In my last blog post, I wrote about a friendship ending with distance. In this one, I write about a friendship that with distance has only grown stronger. Friendships are hard to form in a
I met my best friend Bri in my freshman year of undergrad at William & Mary. We worked at the Writing Center, but before that, we got dinner at the Crust, a pizza place with iconic skillet cookies, in a large group sometime in the cold winter season. At that dinner, I do not think we talked much, other than briefly mutually stanning Jojo Moyes’s Me Before You, which one of us had been reading at the time.
As John Green wrote in The Fault in Our Stars, I fell in friendship love with Bri as you fall asleep: slowly, then all at once (I think Bri and I would both roll our eyes at anyone who would quote a straight white man unironically, but, whatever.) Though we knew each other since freshman year, we really started talking in our junior year, especially leading up to our senior year. Our conversations started with fun, safe enough topics: pop music, men being trash, crying over A Little Life by Hanya Yanagihara. Soon enough, somehow, our conversations progressed into the realm of true vulnerability: the trauma we experienced at the hands of our family, surviving and somehow thriving as POC in the white supremacist patriarchy, our experiences in therapy. And when we graduated from William & Mary, and Bri moved to Seattle while I stayed near the DC area, our bond has only grown stronger, through both silly and serious conversations alike.
One of the first things that Bri taught me, more so by modeling than by direct guidance, was how to assert myself and speak up about issues I care about. Before meeting Bri, I had been a more reticent person (hence this blog being called the ~ quiet ~ voice). I had been scared of speaking up, because I thought that if I spoke up, I was being mean or hurtful or at worst abusive, similar to certain members of my biological family. But through reading Bri’s iconic Facebook statuses and tweets and seeing how she carried herself in person, I learned from her – in conjunction with going to therapy – that I could speak up and get angry about issues I care about and still be a compassionate, kind person. Soon into my junior and senior years of college, I started cursing more liberally, angrily advocating against the patriarchy and white supremacy, drawing boundaries with men who wasted my time, etc. Bri helped me develop an unapologetic social justice praxis that I continue to incorporate into my teaching, research, and clinical work.
I could write at least five pages containing more reasons I love Bri, but a paragraph will do: she has put in and continues to put in tremendous amounts of energy into knowing and healing herself, through therapy and other means of self-care. She has published a book of poetry and is dedicated to her writing craft. She is funny and kind and a wonderful active listener. She advocates for social justice in several ways and perhaps most importantly, invests energy into educating herself and understanding and using her own privilege for good. She has excellent taste in music and books.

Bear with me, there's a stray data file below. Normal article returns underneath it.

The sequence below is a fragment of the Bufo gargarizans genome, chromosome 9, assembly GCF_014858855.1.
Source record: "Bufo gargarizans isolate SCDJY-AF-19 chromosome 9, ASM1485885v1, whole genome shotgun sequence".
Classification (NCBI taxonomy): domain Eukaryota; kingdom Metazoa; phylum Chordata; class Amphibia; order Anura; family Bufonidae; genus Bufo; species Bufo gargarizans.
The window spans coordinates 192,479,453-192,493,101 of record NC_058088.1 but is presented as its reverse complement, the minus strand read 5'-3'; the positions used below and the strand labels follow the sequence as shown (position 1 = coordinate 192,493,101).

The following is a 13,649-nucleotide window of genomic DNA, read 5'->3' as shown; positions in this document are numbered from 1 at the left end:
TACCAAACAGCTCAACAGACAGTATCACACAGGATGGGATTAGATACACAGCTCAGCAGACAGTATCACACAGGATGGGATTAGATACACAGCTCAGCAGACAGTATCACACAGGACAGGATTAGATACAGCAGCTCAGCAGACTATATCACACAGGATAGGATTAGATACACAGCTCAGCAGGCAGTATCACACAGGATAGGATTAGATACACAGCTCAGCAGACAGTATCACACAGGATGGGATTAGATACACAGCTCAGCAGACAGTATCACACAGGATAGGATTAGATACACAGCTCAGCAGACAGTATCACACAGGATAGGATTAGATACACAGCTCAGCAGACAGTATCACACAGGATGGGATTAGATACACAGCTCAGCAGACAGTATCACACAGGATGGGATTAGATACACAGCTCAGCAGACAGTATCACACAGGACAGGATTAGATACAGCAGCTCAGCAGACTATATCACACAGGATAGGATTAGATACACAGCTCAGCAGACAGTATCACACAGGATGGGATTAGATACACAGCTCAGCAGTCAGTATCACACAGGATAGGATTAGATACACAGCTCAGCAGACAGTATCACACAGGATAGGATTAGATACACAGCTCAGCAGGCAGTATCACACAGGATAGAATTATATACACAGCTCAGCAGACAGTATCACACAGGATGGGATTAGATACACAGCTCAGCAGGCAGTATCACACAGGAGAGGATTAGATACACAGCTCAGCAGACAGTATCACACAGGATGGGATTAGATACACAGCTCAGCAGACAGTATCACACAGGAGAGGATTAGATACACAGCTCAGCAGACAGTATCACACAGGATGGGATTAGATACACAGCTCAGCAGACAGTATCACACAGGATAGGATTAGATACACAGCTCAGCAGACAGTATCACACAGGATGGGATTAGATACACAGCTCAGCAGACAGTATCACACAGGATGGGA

Hanya Yanagihara once wrote, “wasn’t friendship its own miracle, the finding of another person who made the entire lonely world seem somehow less lonely?” I feel so lucky to have a friend who makes the world seem so less lonely, who gets me on so many levels. I feel so lucky to have a friend who I can rant to and talk about people who prioritize romantic partners over friendship, about family trauma and mediocre male love interests, about finding joy in art and self-care and celebrating our voices in a society that devalues queer POC. I feel so lucky to have a friend who, perhaps beyond any of my other friends, understands the sheer beauty of loving yourself and loving your friends, society’s expectations that you dislike yourself and prioritize romance be damned.
The other day, I had been feeling misunderstood and isolated because of other things that had been happening in my personal life. Though I hadn’t done this in a while, I had been coping by not eating. In the car on my way home from a job of mine, I remembered a recent conversation I had with Bri, in which I disclosed something vulnerable about friendship that she immediately validated and affirmed, instead of judging or not comprehending. When I thought about that conversation, I felt so understood, and so appreciative toward Bri, and so lucky that my queen Ariana Grande the universe had positioned us in each other’s lives. I texted Bri about my gratitude toward her – and then, I walked into my apartment, and I ate.
What have your closest friendships meant to you? How have you overcome – or not overcome – difficulties and conflicts within friendships? What are tips to maintain healthy friendships beyond simply accepting people for who they are (though that can play a part). I have so many things to write about so hopefully I will find time to do it, hope everyone is well! Also, yes, this post’s title is an allusion to Ariana Grande’s masterpiece “thank u, next” which I also must find time to write about soon.